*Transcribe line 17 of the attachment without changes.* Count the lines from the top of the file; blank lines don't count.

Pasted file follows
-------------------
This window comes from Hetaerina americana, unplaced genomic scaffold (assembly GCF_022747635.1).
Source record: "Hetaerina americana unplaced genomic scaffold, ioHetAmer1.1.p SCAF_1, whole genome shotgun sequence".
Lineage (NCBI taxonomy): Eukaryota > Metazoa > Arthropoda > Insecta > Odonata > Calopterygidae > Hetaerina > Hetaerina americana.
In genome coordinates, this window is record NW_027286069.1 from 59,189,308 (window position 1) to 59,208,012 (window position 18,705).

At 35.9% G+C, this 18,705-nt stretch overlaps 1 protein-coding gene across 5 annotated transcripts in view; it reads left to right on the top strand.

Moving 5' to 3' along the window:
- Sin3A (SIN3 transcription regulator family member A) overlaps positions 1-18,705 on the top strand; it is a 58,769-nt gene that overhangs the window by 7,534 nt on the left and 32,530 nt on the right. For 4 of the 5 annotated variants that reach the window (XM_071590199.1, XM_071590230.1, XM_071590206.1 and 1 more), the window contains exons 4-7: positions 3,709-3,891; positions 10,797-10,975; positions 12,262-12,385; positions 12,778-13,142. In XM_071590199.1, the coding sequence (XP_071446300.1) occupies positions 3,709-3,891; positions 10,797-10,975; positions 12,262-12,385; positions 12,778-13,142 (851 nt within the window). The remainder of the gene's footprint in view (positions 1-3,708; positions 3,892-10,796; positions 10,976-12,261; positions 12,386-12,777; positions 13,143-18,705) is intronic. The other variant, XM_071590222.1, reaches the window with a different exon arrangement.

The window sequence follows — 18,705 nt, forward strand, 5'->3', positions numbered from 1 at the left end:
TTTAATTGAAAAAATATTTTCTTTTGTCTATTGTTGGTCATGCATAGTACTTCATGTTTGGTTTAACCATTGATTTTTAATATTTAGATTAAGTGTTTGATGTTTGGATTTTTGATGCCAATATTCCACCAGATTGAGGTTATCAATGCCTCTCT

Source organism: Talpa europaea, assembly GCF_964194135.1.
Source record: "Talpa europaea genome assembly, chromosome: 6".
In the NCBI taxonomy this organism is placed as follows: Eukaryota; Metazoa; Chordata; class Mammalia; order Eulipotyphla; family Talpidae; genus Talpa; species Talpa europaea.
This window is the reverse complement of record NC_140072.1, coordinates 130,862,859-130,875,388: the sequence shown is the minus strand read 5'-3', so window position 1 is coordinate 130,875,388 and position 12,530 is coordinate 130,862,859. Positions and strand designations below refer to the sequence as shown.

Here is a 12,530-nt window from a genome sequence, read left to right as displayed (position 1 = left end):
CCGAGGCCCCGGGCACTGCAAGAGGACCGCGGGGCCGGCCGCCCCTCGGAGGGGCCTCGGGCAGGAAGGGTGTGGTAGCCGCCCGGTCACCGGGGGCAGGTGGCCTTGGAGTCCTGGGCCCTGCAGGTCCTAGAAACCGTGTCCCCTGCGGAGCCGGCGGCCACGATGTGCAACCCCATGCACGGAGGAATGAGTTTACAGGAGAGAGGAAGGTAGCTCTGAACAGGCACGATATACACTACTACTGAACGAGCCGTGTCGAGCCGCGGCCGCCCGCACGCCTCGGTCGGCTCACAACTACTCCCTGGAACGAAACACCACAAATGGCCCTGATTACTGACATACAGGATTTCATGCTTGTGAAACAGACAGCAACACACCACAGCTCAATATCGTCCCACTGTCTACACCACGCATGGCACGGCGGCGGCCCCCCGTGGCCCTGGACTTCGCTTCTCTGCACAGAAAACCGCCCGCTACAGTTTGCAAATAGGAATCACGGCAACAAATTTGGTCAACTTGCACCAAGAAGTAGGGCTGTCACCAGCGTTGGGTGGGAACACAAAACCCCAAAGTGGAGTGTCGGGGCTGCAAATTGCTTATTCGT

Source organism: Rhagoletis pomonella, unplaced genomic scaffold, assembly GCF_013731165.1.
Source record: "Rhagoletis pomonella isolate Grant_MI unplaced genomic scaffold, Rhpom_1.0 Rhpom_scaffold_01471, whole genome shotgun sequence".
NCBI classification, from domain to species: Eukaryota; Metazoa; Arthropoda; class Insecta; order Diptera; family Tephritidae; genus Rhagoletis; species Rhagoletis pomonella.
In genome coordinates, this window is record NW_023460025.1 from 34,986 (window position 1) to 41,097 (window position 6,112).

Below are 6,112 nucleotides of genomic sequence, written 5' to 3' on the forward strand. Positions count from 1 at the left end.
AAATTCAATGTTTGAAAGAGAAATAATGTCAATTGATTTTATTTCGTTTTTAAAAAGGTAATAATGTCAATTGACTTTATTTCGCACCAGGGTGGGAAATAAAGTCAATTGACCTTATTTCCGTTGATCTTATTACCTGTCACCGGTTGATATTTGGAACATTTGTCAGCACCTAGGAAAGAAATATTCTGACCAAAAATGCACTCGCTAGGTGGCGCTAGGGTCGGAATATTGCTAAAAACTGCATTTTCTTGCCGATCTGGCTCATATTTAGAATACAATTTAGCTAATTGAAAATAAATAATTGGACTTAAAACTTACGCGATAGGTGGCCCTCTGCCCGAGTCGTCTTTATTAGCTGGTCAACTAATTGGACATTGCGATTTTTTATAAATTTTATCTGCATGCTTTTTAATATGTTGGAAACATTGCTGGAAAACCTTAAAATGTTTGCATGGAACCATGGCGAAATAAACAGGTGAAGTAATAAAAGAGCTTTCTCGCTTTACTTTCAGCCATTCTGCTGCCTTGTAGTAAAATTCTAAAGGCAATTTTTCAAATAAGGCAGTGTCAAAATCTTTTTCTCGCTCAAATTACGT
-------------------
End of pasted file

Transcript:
Source record: "Rhagoletis pomonella isolate Grant_MI unplaced genomic scaffold, Rhpom_1.0 Rhpom_scaffold_01471, whole genome shotgun sequence".